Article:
By Mark Cowen, Senior medwireNews Reporter
Around a quarter of young people at high risk for mood disorders have a substance use disorder (SUD), results from a Canadian study suggest.
In a study of 211 high-risk individuals aged 12 years or older with a parental history of bipolar disorder, Anne Duffy (University of Calgary, Alberta) and team found that 24% met criteria for a lifetime SUD.
Furthermore, over a mean follow-up period of 5.2 years, the risk for developing a major mood disorder in those with a prior SUD was almost three times greater than in those without (hazard ratio [HR]=2.99), and the risk for bipolar disorder (BD) specifically was even higher (HR=3.40).
The presence of an SUD was also associated with an increased risk for psychosis (HR=3.23).
Considering the previously reported negative impact of SUDs in people with BD, "the early identification and prevention of SUD in this identifiable population of high-risk young people should be a major public health priority," comment the researchers in the Journal of Affective Disorders.
The mean age at SUD onset among the participants who met DSM-IV criteria for such a disorder was 17.1 years, with the peak hazard age range between 14 and 20 years.
The most common substance abused was cannabis, at 16.6% of the total sample, followed by alcohol, at 13.7%. Of the participants with an SUD, 32% had two or more lifetime SUD diagnoses.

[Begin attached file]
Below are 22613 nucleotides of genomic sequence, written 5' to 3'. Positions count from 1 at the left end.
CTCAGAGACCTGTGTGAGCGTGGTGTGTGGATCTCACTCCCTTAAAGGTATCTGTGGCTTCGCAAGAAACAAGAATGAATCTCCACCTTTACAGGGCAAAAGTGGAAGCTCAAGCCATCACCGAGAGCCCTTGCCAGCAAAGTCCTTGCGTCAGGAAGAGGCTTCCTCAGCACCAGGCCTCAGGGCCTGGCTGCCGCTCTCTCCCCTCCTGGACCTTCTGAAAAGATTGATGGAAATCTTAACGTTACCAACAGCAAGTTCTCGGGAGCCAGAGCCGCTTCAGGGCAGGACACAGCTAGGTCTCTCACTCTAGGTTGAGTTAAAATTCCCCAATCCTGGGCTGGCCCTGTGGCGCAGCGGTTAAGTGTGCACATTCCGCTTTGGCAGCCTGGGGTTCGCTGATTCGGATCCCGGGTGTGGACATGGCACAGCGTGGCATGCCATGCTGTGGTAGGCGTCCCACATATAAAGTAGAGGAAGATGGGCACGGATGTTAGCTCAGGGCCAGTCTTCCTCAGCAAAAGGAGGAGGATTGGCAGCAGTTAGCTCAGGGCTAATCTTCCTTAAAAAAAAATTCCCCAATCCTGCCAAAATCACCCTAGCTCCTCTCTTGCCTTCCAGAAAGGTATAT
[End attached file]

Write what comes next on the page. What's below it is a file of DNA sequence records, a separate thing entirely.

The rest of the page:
Male gender and a parental history of SUDs were significant predictors for SUDs in the participants, at HRs of 3.29 and 3.00, respectively.
"The major findings of this study support that SUD is a major clinical problem occurring early in the evolving course of BD, during a very important time for neurological, cognitive, emotional and academic development," conclude Duffy et al.
They add: "This observation underscores the importance of further research to determine who in this vulnerable population develops SUD, and how this differs initially or at all from SUD in the general adolescent population.
"This information would then lend itself to the development of specific early and perhaps preventative interventions targeting the underpinnings of SUD in HR populations, and may have relevance for prevention in the adolescent general population."
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